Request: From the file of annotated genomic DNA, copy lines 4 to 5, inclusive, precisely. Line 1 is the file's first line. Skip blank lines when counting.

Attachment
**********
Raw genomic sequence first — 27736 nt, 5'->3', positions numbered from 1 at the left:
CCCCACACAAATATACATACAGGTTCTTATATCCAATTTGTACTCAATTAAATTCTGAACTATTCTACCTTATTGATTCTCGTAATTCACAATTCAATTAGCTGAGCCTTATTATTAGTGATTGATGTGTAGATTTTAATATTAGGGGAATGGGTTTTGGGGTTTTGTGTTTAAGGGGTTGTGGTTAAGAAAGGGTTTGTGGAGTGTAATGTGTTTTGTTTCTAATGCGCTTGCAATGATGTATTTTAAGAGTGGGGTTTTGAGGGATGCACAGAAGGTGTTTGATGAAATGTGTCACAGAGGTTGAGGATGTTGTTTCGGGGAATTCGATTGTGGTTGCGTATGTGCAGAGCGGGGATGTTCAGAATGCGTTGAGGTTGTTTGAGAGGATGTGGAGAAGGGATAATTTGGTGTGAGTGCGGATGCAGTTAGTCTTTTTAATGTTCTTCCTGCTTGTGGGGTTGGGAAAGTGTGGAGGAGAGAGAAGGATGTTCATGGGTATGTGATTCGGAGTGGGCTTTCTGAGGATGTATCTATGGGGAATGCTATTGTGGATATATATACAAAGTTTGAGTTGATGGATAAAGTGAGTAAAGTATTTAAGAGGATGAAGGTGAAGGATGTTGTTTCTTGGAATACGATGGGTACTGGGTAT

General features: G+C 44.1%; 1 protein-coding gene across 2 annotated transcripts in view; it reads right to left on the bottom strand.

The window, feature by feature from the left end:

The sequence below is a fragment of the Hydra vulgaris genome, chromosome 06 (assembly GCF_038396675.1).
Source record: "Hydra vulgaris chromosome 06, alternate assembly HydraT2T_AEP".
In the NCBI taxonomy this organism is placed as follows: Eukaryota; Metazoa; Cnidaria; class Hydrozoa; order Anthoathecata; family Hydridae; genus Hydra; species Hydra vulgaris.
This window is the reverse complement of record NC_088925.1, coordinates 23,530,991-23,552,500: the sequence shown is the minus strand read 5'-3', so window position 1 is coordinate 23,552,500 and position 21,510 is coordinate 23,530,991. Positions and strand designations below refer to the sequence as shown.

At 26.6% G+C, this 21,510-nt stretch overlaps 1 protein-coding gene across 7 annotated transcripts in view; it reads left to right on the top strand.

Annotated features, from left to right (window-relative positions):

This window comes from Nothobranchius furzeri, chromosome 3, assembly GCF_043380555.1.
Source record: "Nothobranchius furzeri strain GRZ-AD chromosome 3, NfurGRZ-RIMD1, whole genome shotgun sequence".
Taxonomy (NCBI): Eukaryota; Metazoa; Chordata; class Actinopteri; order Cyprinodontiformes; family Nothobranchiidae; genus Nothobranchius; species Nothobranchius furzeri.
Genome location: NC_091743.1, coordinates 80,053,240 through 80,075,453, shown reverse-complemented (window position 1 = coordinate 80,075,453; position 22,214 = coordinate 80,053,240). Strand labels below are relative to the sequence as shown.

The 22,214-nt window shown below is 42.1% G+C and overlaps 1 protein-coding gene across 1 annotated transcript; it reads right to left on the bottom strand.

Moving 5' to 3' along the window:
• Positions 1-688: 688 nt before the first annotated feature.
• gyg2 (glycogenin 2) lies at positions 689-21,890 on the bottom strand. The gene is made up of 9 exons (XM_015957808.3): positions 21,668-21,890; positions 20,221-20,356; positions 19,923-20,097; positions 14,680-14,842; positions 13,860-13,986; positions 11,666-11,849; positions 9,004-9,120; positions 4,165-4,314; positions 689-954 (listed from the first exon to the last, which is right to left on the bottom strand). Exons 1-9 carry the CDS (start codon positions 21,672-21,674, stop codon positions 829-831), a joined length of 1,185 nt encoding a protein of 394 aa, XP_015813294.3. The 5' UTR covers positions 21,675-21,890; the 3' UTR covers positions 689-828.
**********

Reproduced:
The window, feature by feature from the left end:

The sequence below is a fragment of the Hydra vulgaris genome, chromosome 06 (assembly GCF_038396675.1).